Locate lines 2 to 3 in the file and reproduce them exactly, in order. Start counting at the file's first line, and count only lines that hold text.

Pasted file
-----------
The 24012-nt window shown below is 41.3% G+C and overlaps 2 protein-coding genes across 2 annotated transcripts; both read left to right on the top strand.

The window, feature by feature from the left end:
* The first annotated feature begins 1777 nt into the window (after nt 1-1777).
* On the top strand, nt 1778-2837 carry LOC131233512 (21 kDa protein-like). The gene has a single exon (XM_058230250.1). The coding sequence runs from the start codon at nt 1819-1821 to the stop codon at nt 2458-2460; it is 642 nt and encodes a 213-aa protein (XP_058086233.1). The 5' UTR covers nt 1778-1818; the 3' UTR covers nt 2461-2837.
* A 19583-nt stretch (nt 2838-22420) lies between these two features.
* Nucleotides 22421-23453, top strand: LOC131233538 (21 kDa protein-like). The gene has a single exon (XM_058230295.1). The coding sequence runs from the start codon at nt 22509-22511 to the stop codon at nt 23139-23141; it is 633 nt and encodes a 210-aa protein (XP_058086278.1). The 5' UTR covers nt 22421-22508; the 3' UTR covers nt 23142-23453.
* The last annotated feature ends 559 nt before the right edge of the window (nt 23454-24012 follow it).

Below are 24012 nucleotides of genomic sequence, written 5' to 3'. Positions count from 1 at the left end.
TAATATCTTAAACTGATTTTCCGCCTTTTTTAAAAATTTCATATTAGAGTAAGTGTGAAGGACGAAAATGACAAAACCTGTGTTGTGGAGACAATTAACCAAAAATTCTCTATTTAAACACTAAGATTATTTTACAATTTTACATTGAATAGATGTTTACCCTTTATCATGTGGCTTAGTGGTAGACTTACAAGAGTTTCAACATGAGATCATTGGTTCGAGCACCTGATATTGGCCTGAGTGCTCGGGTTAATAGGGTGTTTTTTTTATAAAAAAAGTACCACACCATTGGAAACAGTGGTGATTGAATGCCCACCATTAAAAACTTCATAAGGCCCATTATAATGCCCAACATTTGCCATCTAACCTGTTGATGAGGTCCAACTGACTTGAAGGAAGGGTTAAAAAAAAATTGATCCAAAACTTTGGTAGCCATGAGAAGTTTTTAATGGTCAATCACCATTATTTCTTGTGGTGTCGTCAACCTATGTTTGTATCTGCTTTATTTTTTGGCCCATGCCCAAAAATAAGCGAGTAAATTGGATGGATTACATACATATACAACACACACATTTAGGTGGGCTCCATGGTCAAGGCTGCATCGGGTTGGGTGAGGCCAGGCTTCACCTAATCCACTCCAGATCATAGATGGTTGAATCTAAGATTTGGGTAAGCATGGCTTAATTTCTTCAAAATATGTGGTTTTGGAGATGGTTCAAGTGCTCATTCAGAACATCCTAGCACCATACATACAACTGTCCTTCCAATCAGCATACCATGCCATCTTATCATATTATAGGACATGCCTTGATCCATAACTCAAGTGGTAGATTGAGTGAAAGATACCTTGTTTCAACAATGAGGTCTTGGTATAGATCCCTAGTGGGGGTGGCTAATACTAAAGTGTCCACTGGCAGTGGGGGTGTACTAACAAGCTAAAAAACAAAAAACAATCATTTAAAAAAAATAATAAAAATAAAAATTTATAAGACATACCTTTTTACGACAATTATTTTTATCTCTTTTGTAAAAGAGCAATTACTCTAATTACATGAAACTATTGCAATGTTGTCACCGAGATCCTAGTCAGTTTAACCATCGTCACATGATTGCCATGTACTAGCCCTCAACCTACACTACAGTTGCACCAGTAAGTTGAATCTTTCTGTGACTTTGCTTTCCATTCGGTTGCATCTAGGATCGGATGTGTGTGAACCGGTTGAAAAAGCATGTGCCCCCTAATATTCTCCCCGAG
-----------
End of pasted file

The window, feature by feature from the left end:
* The first annotated feature begins 1777 nt into the window (after nt 1-1777).